Twin Cities metro region hits record-high population, surpasses 3 million residents

Posted In: Communities, Planning
Date: 3/24/2016

 

Contact: Kate Brickman
Metropolitan Council Communications Director
651-602-1518 office
Kate.brickman@metc.state.mn.us

Saint Paul – March 24, 2016 – The Twin Cities Metropolitan Region has reached its highest population in history, surpassing more than 3 million residents.

The U.S. Census Bureau released its population estimates for 2015 on Thursday, showing a population increase of more than 162,000 people for the seven-county metro region since 2010. The seven-county area includes Anoka, Carver, Dakota, Hennepin, Ramsey, Scott, and Washington Counties. The estimated population count for the region as of July 1, 2015 is 3,012,117, a 5.7% increase over five years.

“Hitting this historic mark shows that our region is thriving – people want to live here, to work here, to raise their families here," said Metropolitan Council Chair Adam Duininck. "As we at the Met Council focus on how to foster efficient growth across the region, this milestone assures us that these efforts are paying off.”

Further analysis of the U.S. Census Bureau data by Met Council shows the region accounted for 88% of the state’s net population growth since 2010. The Twin Cities region collectively has 55% of the state’s population.  (See Chart 1)

The data also shows that the metropolitan region is growing at a faster rate than the national increase (4.1%), as well as more established metro regions like Boston, New York and Chicago. This growth rate focuses on a broader 16-county metropolitan region, which is the statistical area the U.S. Census Bureau uses. When looking at that broader statistical metro region, we experienced the 17th-fastest growth rate among the country’s 25 most populous metro areas. (See Chart 2) Among major metro areas in the Midwest, the Twin Cities’ growth rate is the third-highest. (See Chart 3)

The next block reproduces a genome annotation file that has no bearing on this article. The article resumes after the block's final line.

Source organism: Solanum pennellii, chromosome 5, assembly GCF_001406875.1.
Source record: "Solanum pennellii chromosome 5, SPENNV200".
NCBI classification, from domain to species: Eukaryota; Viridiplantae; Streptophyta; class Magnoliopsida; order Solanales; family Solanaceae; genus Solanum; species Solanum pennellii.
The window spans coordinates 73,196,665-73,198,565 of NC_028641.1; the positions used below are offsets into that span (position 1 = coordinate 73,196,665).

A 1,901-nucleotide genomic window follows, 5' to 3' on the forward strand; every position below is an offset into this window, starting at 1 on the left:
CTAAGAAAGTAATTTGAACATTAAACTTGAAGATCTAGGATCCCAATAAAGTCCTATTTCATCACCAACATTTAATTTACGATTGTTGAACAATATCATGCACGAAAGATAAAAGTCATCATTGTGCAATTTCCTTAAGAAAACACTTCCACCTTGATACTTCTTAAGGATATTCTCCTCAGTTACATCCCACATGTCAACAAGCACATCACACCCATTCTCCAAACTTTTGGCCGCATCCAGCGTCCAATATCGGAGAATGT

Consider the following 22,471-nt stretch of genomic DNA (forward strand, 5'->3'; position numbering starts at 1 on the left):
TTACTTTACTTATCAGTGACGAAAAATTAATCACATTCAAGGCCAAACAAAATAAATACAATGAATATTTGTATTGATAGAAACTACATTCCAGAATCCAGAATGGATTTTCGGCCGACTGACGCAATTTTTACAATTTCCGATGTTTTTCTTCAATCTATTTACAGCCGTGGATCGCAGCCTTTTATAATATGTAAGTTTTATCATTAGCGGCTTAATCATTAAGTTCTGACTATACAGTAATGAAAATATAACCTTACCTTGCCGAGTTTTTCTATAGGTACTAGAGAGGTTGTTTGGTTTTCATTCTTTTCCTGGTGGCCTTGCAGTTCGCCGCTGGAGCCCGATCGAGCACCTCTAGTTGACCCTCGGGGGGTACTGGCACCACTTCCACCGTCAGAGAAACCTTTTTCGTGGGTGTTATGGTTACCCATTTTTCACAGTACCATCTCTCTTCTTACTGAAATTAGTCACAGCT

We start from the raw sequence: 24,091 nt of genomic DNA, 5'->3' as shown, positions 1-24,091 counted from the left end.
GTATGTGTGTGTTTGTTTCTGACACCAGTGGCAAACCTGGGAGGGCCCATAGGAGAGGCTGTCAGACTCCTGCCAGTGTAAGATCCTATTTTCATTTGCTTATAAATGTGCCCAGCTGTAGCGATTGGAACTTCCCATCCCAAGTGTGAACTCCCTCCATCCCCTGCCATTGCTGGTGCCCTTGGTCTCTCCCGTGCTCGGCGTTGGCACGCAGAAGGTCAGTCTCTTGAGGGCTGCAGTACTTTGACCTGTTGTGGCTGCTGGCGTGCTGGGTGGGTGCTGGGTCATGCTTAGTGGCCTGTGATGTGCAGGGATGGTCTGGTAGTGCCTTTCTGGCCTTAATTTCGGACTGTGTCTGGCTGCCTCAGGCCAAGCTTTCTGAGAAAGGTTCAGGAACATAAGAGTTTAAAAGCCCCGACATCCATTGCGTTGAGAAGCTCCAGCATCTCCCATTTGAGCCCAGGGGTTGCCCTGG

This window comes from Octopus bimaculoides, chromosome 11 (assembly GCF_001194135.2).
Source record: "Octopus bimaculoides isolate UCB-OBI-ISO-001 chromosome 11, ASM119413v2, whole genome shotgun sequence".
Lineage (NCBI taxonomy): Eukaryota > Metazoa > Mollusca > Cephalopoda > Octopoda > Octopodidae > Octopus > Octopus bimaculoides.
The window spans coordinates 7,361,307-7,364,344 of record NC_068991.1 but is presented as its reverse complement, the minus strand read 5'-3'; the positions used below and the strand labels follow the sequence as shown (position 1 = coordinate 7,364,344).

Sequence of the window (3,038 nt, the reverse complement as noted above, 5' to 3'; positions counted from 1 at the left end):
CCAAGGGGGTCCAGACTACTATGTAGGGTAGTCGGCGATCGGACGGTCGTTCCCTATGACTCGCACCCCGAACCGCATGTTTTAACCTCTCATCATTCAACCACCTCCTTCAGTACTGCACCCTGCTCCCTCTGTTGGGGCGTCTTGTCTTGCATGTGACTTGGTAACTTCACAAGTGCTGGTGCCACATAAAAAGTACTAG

“The Met Council works to ensure our region can compete against our peer regions, places like Denver, Dallas, and Seattle. We compete for businesses and a talented workforce. While we rate well compared to other large regions in the Midwest, there is room for improvement,” said Duininck.

“When looking at the regions growing faster than ours, one of the common threads is a strong regional transit system. As we continue to grow as a region, we are not keeping up when it comes to investments in our infrastructure,” continued Duininck. “With more people choosing to live here, we need to provide transportation options. More transit will keep moving people and goods throughout our region efficiently, without adding to traffic congestion. A growing region means we need a growing transit system.”

About two-thirds of the Twin Cities region’s growth came from “natural increase” (more people are being born than are dying). The remainder of the increase came from international migration (more people are moving into the region from outside the U.S. than are moving out).

The Census Bureau’s county population estimates serve as a consistency check for the official Metropolitan Council population estimates for cities and townships in the Twin Cities region. These estimates will be prepared and delivered to cities in May 2016 for their review, then certified and released in July.


Chart 1

Chart 1


Chart 2

Chart 2

* In addition to the seven counties in the Twin Cities region, the U.S. Census Bureau includes 9 additional counties for its metropolitan statistical area. Those statistics include Chisago, Isanti, Le Sueur, Mille Lacs, Sherburne, Sibley, and Wright Counties in Minnesota and Pierce and St. Croix Counties in Wisconsin. According to the Census Bureau’s 2015 population estimates, the Twin Cities region constitutes 85% of the 16-county metropolitan area’s population and 93% of the metropolitan area’s net population growth since 2010.


Chart 3

Chart 3


 

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